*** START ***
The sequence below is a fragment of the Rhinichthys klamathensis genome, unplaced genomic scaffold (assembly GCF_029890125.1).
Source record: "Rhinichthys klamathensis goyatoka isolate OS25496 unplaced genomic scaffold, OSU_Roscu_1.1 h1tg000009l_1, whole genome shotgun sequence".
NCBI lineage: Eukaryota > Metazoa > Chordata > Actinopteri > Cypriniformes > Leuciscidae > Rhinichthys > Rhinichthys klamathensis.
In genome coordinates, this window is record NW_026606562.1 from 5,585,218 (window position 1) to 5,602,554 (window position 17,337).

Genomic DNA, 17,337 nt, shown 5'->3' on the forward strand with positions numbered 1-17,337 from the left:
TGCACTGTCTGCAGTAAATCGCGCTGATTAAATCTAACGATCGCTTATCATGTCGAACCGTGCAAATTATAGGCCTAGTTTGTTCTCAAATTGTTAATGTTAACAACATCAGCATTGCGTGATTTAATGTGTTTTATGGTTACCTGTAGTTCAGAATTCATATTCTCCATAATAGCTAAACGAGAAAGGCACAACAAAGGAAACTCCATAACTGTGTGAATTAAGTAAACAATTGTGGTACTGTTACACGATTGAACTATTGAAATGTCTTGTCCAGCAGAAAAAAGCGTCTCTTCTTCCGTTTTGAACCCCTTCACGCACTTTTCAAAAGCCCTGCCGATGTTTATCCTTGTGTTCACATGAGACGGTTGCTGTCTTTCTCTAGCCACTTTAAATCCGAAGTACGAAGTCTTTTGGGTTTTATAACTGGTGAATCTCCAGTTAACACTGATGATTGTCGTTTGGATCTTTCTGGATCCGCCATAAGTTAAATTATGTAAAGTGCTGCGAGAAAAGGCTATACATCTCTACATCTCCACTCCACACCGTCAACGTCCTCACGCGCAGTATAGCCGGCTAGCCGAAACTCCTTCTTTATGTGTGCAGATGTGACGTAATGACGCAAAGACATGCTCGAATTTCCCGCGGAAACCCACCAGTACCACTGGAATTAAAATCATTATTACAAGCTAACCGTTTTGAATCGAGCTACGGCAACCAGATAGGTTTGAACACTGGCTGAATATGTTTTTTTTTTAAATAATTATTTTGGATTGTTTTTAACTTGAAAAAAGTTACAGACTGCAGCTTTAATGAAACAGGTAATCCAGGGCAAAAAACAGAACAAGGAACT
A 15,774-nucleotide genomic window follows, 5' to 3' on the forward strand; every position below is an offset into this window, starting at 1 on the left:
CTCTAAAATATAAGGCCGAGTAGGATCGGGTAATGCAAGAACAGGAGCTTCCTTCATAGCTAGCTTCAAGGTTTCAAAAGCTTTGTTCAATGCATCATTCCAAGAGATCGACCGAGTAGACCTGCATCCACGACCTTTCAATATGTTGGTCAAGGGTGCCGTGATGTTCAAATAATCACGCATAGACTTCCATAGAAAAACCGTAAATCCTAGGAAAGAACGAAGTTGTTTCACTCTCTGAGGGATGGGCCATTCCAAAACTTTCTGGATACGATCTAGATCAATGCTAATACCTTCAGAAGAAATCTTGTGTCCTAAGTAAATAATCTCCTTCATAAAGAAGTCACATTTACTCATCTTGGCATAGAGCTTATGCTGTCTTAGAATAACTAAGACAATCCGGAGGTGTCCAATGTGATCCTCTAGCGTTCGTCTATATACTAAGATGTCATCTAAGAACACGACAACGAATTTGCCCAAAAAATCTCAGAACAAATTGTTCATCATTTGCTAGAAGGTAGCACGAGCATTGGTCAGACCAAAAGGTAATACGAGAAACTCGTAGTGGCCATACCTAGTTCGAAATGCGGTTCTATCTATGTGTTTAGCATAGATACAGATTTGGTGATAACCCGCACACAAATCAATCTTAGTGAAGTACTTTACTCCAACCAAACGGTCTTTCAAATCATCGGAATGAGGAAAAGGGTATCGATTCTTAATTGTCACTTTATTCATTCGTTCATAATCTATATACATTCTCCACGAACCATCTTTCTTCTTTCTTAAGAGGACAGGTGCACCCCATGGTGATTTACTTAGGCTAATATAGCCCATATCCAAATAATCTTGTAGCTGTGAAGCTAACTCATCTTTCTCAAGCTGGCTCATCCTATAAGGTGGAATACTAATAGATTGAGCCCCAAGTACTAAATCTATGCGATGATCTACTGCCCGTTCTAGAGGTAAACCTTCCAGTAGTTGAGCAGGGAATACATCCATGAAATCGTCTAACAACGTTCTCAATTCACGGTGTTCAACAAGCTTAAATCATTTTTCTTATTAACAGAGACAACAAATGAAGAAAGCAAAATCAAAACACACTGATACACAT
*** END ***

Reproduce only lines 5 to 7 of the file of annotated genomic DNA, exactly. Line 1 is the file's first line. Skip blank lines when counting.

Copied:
Genomic DNA, 17,337 nt, shown 5'->3' on the forward strand with positions numbered 1-17,337 from the left:
TGCACTGTCTGCAGTAAATCGCGCTGATTAAATCTAACGATCGCTTATCATGTCGAACCGTGCAAATTATAGGCCTAGTTTGTTCTCAAATTGTTAATGTTAACAACATCAGCATTGCGTGATTTAATGTGTTTTATGGTTACCTGTAGTTCAGAATTCATATTCTCCATAATAGCTAAACGAGAAAGGCACAACAAAGGAAACTCCATAACTGTGTGAATTAAGTAAACAATTGTGGTACTGTTACACGATTGAACTATTGAAATGTCTTGTCCAGCAGAAAAAAGCGTCTCTTCTTCCGTTTTGAACCCCTTCACGCACTTTTCAAAAGCCCTGCCGATGTTTATCCTTGTGTTCACATGAGACGGTTGCTGTCTTTCTCTAGCCACTTTAAATCCGAAGTACGAAGTCTTTTGGGTTTTATAACTGGTGAATCTCCAGTTAACACTGATGATTGTCGTTTGGATCTTTCTGGATCCGCCATAAGTTAAATTATGTAAAGTGCTGCGAGAAAAGGCTATACATCTCTACATCTCCACTCCACACCGTCAACGTCCTCACGCGCAGTATAGCCGGCTAGCCGAAACTCCTTCTTTATGTGTGCAGATGTGACGTAATGACGCAAAGACATGCTCGAATTTCCCGCGGAAACCCACCAGTACCACTGGAATTAAAATCATTATTACAAGCTAACCGTTTTGAATCGAGCTACGGCAACCAGATAGGTTTGAACACTGGCTGAATATGTTTTTTTTTTAAATAATTATTTTGGATTGTTTTTAACTTGAAAAAAGTTACAGACTGCAGCTTTAATGAAACAGGTAATCCAGGGCAAAAAACAGAACAAGGAACT
A 15,774-nucleotide genomic window follows, 5' to 3' on the forward strand; every position below is an offset into this window, starting at 1 on the left: